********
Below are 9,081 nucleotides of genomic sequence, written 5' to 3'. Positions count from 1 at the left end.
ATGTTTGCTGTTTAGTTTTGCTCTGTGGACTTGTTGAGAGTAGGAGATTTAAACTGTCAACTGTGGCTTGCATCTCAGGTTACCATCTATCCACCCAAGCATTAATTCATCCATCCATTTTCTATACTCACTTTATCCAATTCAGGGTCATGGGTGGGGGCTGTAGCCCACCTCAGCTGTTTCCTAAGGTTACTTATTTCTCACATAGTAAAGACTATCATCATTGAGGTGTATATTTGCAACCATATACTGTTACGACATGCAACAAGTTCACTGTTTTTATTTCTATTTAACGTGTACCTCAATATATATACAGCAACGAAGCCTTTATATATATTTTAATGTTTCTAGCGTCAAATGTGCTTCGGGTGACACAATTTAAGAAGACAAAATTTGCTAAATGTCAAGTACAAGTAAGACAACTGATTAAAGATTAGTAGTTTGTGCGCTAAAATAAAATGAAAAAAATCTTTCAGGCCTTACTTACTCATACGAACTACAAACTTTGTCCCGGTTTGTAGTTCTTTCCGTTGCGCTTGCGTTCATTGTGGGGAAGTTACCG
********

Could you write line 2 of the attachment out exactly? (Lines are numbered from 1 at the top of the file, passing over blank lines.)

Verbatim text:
ATGTTTGCTGTTTAGTTTTGCTCTGTGGACTTGTTGAGAGTAGGAGATTTAAACTGTCAACTGTGGCTTGCATCTCAGGTTACCATCTATCCACCCAAGCATTAATTCATCCATCCATTTTCTATACTCACTTTATCCAATTCAGGGTCATGGGTGGGGGCTGTAGCCCACCTCAGCTGTTTCCTAAGGTTACTTATTTCTCACATAGTAAAGACTATCATCATTGAGGTGTATATTTGCAACCATATACTGTTACGACATGCAACAAGTTCACTGTTTTTATTTCTATTTAACGTGTACCTCAATATATATACAGCAACGAAGCCTTTATATATATTTTAATGTTTCTAGCGTCAAATGTGCTTCGGGTGACACAATTTAAGAAGACAAAATTTGCTAAATGTCAAGTACAAGTAAGACAACTGATTAAAGATTAGTAGTTTGTGCGCTAAAATAAAATGAAAAAAATCTTTCAGGCCTTACTTACTCATACGAACTACAAACTTTGTCCCGGTTTGTAGTTCTTTCCGTTGCGCTTGCGTTCATTGTGGGGAAGTTACCG